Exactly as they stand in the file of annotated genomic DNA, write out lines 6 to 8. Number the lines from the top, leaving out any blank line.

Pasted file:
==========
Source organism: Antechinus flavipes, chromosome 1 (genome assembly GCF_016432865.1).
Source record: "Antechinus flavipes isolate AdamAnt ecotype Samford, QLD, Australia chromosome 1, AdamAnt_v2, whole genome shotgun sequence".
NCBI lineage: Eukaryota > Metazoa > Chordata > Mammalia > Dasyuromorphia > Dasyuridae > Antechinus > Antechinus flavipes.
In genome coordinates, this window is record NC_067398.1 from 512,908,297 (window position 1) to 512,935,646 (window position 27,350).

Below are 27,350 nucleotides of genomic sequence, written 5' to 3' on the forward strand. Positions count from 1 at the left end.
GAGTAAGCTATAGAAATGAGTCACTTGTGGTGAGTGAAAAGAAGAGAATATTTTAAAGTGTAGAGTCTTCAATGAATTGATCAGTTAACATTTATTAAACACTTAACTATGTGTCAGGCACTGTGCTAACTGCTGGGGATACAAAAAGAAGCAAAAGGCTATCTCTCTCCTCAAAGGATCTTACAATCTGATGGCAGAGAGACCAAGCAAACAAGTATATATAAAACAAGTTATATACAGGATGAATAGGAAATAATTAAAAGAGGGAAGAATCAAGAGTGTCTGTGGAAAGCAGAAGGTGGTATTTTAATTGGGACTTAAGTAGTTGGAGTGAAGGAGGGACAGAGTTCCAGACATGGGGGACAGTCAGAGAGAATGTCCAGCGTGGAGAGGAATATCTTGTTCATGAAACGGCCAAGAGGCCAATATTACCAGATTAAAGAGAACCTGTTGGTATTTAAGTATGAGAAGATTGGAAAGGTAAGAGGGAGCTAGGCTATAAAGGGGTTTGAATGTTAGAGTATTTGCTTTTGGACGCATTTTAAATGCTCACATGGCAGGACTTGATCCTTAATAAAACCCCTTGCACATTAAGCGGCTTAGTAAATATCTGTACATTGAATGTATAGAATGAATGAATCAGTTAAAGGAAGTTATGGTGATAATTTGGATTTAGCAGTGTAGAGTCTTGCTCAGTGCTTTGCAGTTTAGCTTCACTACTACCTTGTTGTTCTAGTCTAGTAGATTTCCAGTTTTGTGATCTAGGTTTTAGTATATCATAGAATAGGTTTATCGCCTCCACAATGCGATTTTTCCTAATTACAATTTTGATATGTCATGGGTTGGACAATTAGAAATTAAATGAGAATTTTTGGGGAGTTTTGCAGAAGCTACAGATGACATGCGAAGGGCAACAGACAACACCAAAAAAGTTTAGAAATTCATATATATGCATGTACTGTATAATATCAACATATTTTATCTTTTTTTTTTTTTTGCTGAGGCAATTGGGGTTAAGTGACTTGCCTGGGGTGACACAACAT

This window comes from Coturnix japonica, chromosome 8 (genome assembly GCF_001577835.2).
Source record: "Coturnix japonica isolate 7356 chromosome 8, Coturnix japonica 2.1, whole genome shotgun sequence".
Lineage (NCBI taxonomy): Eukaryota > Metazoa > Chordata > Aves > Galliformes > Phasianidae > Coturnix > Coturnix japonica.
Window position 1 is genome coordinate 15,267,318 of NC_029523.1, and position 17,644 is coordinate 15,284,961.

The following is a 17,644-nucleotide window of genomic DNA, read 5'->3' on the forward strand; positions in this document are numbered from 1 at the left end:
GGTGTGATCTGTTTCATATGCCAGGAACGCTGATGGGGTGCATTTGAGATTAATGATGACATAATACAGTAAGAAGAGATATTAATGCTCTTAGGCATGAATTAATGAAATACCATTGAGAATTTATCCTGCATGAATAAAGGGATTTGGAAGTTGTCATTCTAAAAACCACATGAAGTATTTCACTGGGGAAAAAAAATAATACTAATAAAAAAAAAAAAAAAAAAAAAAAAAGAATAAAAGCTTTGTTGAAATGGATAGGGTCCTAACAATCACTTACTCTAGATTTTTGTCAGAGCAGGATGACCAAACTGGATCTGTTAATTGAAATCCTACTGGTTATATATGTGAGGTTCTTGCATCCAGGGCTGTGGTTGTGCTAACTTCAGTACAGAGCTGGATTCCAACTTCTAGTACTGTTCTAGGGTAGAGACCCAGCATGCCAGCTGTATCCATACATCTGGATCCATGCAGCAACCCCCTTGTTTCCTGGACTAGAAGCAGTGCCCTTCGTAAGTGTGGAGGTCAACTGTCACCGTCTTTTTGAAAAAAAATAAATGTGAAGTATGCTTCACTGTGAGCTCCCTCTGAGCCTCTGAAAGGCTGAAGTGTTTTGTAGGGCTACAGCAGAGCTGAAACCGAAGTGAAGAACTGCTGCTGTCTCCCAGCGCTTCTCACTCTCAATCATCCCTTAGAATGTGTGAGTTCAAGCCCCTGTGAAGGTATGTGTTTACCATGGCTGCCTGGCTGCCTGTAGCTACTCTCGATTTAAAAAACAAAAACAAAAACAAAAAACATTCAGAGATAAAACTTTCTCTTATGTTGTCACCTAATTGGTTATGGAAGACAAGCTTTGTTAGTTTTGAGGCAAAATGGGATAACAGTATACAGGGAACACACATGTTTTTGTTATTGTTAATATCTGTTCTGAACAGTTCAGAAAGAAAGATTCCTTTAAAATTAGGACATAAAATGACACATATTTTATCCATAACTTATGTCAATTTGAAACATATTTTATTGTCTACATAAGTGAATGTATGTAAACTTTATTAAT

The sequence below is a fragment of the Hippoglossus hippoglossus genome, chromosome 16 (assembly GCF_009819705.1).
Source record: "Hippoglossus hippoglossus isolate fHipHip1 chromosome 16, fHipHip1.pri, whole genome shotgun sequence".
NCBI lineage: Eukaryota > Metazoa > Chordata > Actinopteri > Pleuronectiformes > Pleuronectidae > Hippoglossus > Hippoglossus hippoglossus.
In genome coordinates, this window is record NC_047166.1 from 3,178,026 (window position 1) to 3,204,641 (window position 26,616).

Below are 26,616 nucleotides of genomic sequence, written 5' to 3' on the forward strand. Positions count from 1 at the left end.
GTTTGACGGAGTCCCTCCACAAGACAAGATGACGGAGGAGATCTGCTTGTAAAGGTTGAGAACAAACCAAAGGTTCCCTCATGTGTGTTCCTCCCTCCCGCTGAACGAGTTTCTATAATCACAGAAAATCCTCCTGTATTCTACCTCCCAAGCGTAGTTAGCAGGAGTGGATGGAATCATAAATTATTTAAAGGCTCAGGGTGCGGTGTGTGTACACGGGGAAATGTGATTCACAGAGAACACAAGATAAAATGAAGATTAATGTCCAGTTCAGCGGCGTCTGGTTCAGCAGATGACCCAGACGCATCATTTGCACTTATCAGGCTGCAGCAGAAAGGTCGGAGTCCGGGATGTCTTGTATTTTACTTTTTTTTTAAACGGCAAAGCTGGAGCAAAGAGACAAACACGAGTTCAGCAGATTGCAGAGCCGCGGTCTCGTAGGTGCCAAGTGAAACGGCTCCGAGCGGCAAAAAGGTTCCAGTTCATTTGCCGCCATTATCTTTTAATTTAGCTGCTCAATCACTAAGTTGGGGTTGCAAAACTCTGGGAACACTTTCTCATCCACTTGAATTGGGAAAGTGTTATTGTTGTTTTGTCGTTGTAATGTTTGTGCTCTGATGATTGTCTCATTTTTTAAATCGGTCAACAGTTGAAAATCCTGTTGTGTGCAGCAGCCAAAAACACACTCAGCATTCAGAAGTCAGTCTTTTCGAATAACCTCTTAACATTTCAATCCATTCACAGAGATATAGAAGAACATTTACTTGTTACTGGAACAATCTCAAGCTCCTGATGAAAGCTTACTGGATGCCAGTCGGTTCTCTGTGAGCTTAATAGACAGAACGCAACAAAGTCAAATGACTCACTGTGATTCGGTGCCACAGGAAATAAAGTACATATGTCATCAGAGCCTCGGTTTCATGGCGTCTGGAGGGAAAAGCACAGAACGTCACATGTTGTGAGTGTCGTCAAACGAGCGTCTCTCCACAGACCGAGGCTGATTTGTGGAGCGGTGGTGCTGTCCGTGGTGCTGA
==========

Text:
GAGTAAGCTATAGAAATGAGTCACTTGTGGTGAGTGAAAAGAAGAGAATATTTTAAAGTGTAGAGTCTTCAATGAATTGATCAGTTAACATTTATTAAACACTTAACTATGTGTCAGGCACTGTGCTAACTGCTGGGGATACAAAAAGAAGCAAAAGGCTATCTCTCTCCTCAAAGGATCTTACAATCTGATGGCAGAGAGACCAAGCAAACAAGTATATATAAAACAAGTTATATACAGGATGAATAGGAAATAATTAAAAGAGGGAAGAATCAAGAGTGTCTGTGGAAAGCAGAAGGTGGTATTTTAATTGGGACTTAAGTAGTTGGAGTGAAGGAGGGACAGAGTTCCAGACATGGGGGACAGTCAGAGAGAATGTCCAGCGTGGAGAGGAATATCTTGTTCATGAAACGGCCAAGAGGCCAATATTACCAGATTAAAGAGAACCTGTTGGTATTTAAGTATGAGAAGATTGGAAAGGTAAGAGGGAGCTAGGCTATAAAGGGGTTTGAATGTTAGAGTATTTGCTTTTGGACGCATTTTAAATGCTCACATGGCAGGACTTGATCCTTAATAAAACCCCTTGCACATTAAGCGGCTTAGTAAATATCTGTACATTGAATGTATAGAATGAATGAATCAGTTAAAGGAAGTTATGGTGATAATTTGGATTTAGCAGTGTAGAGTCTTGCTCAGTGCTTTGCAGTTTAGCTTCACTACTACCTTGTTGTTCTAGTCTAGTAGATTTCCAGTTTTGTGATCTAGGTTTTAGTATATCATAGAATAGGTTTATCGCCTCCACAATGCGATTTTTCCTAATTACAATTTTGATATGTCATGGGTTGGACAATTAGAAATTAAATGAGAATTTTTGGGGAGTTTTGCAGAAGCTACAGATGACATGCGAAGGGCAACAGACAACACCAAAAAAGTTTAGAAATTCATATATATGCATGTACTGTATAATATCAACATATTTTATCTTTTTTTTTTTTTTGCTGAGGCAATTGGGGTTAAGTGACTTGCCTGGGGTGACACAACAT

This window comes from Coturnix japonica, chromosome 8 (genome assembly GCF_001577835.2).
Source record: "Coturnix japonica isolate 7356 chromosome 8, Coturnix japonica 2.1, whole genome shotgun sequence".